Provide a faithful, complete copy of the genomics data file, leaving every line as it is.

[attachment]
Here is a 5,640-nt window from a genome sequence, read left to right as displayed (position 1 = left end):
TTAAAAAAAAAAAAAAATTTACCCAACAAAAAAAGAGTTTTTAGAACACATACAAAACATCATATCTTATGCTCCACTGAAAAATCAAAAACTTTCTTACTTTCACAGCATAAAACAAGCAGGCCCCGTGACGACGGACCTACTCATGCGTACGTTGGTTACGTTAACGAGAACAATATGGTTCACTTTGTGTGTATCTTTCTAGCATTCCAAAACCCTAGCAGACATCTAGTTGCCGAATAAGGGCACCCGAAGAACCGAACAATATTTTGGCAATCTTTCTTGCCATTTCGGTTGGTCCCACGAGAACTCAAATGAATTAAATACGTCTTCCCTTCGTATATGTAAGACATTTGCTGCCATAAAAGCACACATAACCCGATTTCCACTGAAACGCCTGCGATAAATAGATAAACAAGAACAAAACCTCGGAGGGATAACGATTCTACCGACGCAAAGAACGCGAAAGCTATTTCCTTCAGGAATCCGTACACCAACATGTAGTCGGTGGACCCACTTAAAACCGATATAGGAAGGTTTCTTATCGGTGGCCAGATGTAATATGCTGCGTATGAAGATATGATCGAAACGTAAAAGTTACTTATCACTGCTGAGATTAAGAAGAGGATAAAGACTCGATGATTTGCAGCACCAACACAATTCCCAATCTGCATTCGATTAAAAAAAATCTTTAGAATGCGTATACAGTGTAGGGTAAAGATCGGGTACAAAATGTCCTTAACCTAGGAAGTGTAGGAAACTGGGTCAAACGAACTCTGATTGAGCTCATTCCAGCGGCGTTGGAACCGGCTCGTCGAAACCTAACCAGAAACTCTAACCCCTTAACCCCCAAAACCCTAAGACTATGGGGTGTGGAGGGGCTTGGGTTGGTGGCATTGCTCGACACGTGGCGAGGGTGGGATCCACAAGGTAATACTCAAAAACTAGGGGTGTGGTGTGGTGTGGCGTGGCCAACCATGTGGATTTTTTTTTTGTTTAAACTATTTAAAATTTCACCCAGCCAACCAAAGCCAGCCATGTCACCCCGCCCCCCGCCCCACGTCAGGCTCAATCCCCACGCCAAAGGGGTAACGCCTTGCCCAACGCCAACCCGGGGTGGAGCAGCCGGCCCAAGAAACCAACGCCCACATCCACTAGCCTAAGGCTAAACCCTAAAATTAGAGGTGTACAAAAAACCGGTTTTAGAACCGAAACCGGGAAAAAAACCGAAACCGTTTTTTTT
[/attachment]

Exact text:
Here is a 5,640-nt window from a genome sequence, read left to right as displayed (position 1 = left end):
TTAAAAAAAAAAAAAAATTTACCCAACAAAAAAAGAGTTTTTAGAACACATACAAAACATCATATCTTATGCTCCACTGAAAAATCAAAAACTTTCTTACTTTCACAGCATAAAACAAGCAGGCCCCGTGACGACGGACCTACTCATGCGTACGTTGGTTACGTTAACGAGAACAATATGGTTCACTTTGTGTGTATCTTTCTAGCATTCCAAAACCCTAGCAGACATCTAGTTGCCGAATAAGGGCACCCGAAGAACCGAACAATATTTTGGCAATCTTTCTTGCCATTTCGGTTGGTCCCACGAGAACTCAAATGAATTAAATACGTCTTCCCTTCGTATATGTAAGACATTTGCTGCCATAAAAGCACACATAACCCGATTTCCACTGAAACGCCTGCGATAAATAGATAAACAAGAACAAAACCTCGGAGGGATAACGATTCTACCGACGCAAAGAACGCGAAAGCTATTTCCTTCAGGAATCCGTACACCAACATGTAGTCGGTGGACCCACTTAAAACCGATATAGGAAGGTTTCTTATCGGTGGCCAGATGTAATATGCTGCGTATGAAGATATGATCGAAACGTAAAAGTTACTTATCACTGCTGAGATTAAGAAGAGGATAAAGACTCGATGATTTGCAGCACCAACACAATTCCCAATCTGCATTCGATTAAAAAAAATCTTTAGAATGCGTATACAGTGTAGGGTAAAGATCGGGTACAAAATGTCCTTAACCTAGGAAGTGTAGGAAACTGGGTCAAACGAACTCTGATTGAGCTCATTCCAGCGGCGTTGGAACCGGCTCGTCGAAACCTAACCAGAAACTCTAACCCCTTAACCCCCAAAACCCTAAGACTATGGGGTGTGGAGGGGCTTGGGTTGGTGGCATTGCTCGACACGTGGCGAGGGTGGGATCCACAAGGTAATACTCAAAAACTAGGGGTGTGGTGTGGTGTGGCGTGGCCAACCATGTGGATTTTTTTTTTGTTTAAACTATTTAAAATTTCACCCAGCCAACCAAAGCCAGCCATGTCACCCCGCCCCCCGCCCCACGTCAGGCTCAATCCCCACGCCAAAGGGGTAACGCCTTGCCCAACGCCAACCCGGGGTGGAGCAGCCGGCCCAAGAAACCAACGCCCACATCCACTAGCCTAAGGCTAAACCCTAAAATTAGAGGTGTACAAAAAACCGGTTTTAGAACCGAAACCGGGAAAAAAACCGAAACCGTTTTTTTT